The jasmine is flowering over the side fence and I can fill the house with it. Some people find the scent of jasmine cloying, but I cannot have too much of it. Creamy and confident, it goes with the everpresent smell of new mown grass as everyone in the street tidies up ready for summer.

I've had an intense few weeks of thinking about where I want to put my energy this year and of learning new skills.

After a couple of years of just taking potshots with a huge and heavy donated camera, I finally bought myself a tiny camera from Aldi and have done a workshop with Aldona Kmiec whose evocative photos I saw at the Foto Biennale recently.

I've always loved black and white and have been experimenting madly.

I've tried a few portraits, some of which I'll keep.

I've done a lot of playing on the internet trying out things like  Flickr, Zotero,Google maps....fascinating stuff, some of it useful, but so time consuming! I can now edit a video with sound (barely), have decided NOT Facebook, found a net of interesting contacts on Twitter, but I haven't had much time for sewing or writing, let alone just walking around and looking. Time to log off, I think, and smell the jasmine.

Wednesday, 21 September 2011

Loving these flowers

Isn't this delicate, later flowering wattle beautiful?

Now there are so many different wattles in bloom round here, I think I might like a golden garden filled with every possible kind.

Quince and early apple blossom

It's getting hot, too warm for a jumper the last two days. The first of the blowies buzzed inside yesterday.

We're well into Spring, the equinox is coming up in the next day or two. The  quince trees and the early apple are in bloom.

Quince and apples and roses are are closely related. 
I love all three, but I'll have to wait a bit longer for the roses.

One more tree to flower - the grafted apple.

Tuesday, 13 September 2011

Peach and plum

I found a chopped-up stump by the back fence when we first moved to this house. Thin wands were sprouting up from below a graft line on the murdered tree, so I left it alone to see what would grow back.  These are its fiercely pink, serrated blossoms.
Until it fruited I didn't know what it was. It is, in fact, a peach tree producing quite small, but very sweet and  juicy yellow peaches. It's a tough tree, growing steadily all through the drought.

Not the usual peach blossom, is it?

And this is my adored greengage plum tree, well established when I arrived. 
 In blossom or in leaf it is beautiful and its fruit is a marvellous, gleaming yellowy-green

I can hardly ever bring myself to prune it as I love sitting under the low-sweeping arches of its branches.

Friday, 9 September 2011

Nectarine blossom & hail

Typical frisky spring weather today, rain and sleet and then hail. Beads of ice lay thickly against every corner in the city. I watched the hail piling up outside the library while I hunted about the shelves for books.
I thought the hail would have really knocked our nectarine blossom about, but when we got home (with groceries and  piles of books), there was no sign of storm or ice in our garden. The day was suddenly sunny. So - probably a tree full of nectarines this summer!

Then in the afternoon, with intermittent rain and sun we had a sky full of rainbows.

This week I've been to a free ABC workshop in the library to learn how to put an image and a story up on the ABC website. Next week we'll do a video! I'm loving this.

There are some really good projects going on on ABC Open - love these 'now-and-then pics' of Creswick's Calembeen Park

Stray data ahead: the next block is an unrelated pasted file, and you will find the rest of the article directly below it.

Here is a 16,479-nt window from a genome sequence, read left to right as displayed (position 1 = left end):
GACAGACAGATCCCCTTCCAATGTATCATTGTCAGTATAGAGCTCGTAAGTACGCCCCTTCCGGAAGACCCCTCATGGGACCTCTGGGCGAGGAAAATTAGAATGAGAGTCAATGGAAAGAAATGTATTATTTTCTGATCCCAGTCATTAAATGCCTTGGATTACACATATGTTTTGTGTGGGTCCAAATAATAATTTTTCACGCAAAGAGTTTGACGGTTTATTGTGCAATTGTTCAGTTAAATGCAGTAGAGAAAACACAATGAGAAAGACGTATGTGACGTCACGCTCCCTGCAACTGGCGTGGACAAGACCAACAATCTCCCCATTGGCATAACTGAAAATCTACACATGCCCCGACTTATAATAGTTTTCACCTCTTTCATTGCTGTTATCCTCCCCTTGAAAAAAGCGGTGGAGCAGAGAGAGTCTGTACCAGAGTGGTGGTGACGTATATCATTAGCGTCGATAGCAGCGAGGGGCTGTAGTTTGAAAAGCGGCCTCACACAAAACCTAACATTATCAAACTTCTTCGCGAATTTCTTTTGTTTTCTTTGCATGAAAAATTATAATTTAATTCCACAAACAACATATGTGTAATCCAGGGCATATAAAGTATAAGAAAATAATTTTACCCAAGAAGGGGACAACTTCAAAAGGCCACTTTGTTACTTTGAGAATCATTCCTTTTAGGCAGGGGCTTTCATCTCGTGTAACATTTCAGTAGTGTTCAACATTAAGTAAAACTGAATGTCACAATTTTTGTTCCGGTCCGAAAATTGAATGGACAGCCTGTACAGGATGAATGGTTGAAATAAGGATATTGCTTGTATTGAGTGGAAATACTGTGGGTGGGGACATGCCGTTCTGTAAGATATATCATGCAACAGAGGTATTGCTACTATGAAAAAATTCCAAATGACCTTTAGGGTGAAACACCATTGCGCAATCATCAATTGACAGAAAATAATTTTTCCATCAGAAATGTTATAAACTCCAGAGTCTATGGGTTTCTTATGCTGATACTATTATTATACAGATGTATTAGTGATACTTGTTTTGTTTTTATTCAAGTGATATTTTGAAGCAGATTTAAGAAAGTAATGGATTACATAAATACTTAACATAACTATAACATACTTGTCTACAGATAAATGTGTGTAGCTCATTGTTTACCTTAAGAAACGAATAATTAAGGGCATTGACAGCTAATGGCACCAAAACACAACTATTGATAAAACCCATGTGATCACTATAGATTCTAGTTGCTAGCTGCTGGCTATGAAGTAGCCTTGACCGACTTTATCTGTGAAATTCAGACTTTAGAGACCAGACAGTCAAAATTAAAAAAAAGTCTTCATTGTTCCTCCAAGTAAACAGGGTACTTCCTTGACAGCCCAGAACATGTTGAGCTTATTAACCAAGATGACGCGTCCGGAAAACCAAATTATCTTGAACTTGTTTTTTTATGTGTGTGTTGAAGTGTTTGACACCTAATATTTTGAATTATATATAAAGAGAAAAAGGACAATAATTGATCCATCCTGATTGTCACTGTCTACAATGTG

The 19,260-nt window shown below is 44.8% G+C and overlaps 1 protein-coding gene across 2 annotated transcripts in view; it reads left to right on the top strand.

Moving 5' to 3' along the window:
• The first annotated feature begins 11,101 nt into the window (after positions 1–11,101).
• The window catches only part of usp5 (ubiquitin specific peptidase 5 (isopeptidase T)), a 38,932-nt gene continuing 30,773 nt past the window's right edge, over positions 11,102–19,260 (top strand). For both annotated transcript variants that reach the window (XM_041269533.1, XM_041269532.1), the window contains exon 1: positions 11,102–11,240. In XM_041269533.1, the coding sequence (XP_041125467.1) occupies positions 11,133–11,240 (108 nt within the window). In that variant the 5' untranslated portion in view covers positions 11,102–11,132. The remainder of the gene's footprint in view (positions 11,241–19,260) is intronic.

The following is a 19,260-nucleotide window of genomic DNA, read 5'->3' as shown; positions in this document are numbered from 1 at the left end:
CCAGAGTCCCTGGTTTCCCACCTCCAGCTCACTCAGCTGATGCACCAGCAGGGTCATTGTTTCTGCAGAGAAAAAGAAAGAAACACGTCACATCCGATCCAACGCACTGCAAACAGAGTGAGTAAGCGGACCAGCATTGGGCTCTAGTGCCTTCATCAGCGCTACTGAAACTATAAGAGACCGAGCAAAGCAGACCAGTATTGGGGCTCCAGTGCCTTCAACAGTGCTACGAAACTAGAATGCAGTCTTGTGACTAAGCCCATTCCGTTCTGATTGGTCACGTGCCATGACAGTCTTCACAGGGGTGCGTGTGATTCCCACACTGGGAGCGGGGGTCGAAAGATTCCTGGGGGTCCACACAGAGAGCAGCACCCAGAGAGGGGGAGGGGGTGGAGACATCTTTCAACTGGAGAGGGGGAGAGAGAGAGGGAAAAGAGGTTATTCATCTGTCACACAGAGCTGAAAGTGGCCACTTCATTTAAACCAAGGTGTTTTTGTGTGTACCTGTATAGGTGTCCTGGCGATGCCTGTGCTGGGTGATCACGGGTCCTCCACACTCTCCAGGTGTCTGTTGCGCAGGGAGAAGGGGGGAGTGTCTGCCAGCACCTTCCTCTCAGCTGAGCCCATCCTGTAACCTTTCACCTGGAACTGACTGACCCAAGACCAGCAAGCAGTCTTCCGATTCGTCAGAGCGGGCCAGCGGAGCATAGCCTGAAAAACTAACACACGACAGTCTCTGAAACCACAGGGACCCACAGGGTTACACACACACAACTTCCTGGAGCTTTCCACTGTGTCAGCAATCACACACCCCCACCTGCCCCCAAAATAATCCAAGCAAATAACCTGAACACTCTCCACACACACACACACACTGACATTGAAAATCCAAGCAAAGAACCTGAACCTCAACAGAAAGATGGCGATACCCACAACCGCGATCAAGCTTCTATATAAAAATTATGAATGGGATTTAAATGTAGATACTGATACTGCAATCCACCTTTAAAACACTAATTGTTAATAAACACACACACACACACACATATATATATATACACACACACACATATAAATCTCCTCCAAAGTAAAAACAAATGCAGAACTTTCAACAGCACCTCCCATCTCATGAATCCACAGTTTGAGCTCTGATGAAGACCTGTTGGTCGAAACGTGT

Sunday, 4 September 2011

Spring poem to chant for Proserpine

What shall she have,
Earth's youngest daughter?
Green combs of willow wands,
Mirrors in the water.

Where shall we go
To do her birthday honour?
Clematis above the rocks
hangs her silken banner.

Heath lights tapers through the bush -
White, and red for morning;
All the tight-balled wattle boughs
Overnight are turning

Each into a golden fleece
Rich as Jason plundered, 
Where across the shining weir
Winter floods had thundered.

Reedy singers call her home,
Little Proserpine,
Cuckoo's flute, dark bittern's drum, 
and wren pipes fine.

Old as moss in glacier lands -
Earth's youngest daughter -
Clean as worship in the hills -
New as lambs and laughter.

Mary Finnan wrote this poem. She  was born near Geelong in Victoria in 1906. She was an artist, teacher, unionist and Red Cross worker. Her poems aren't in print now. I'm going to the State Library soon to look at some of her books.

I've known this poem by heart since I first found it in an anthology of 'bush poets'.

 Proserpine/Persephone's story is a myth that has always resonated for me, as a child and later as a mother. 
 The story of Jason's quest and the plundering of the golden fleece is a good one to tell in goldfields country. 
Outside Geelong is the little town of Ceres where my mother's family lived and farmed in the 19th century. Ceres is Proserpine's mother, of course.

Ballarat Writers Festival

I don't usually go to writers festivals, workshops, symposiums or talks, but yesterday I broke my habit - and I'm so glad that I did.
I spent yesterday from 9 to 5 at the Writers Festival in Ballarat, run by the Ballarat Writers. Lots of my favourite sort of books discussed by the authors, editors and illustrators of fantasy and historical fiction and picture story books. All locally-based Victorian publishing houses and writers. The speakers were generous and in love with their work.
A really rich day.

The festival was held in the Alexandria on Lydiard Street. A beautiful old building with great food and coffee. It was such a warm spring day that we sat out on the balcony for lunch. Bliss!

When I left to go home the lights were coming on but it was still warm and bright. 
Spring is really here.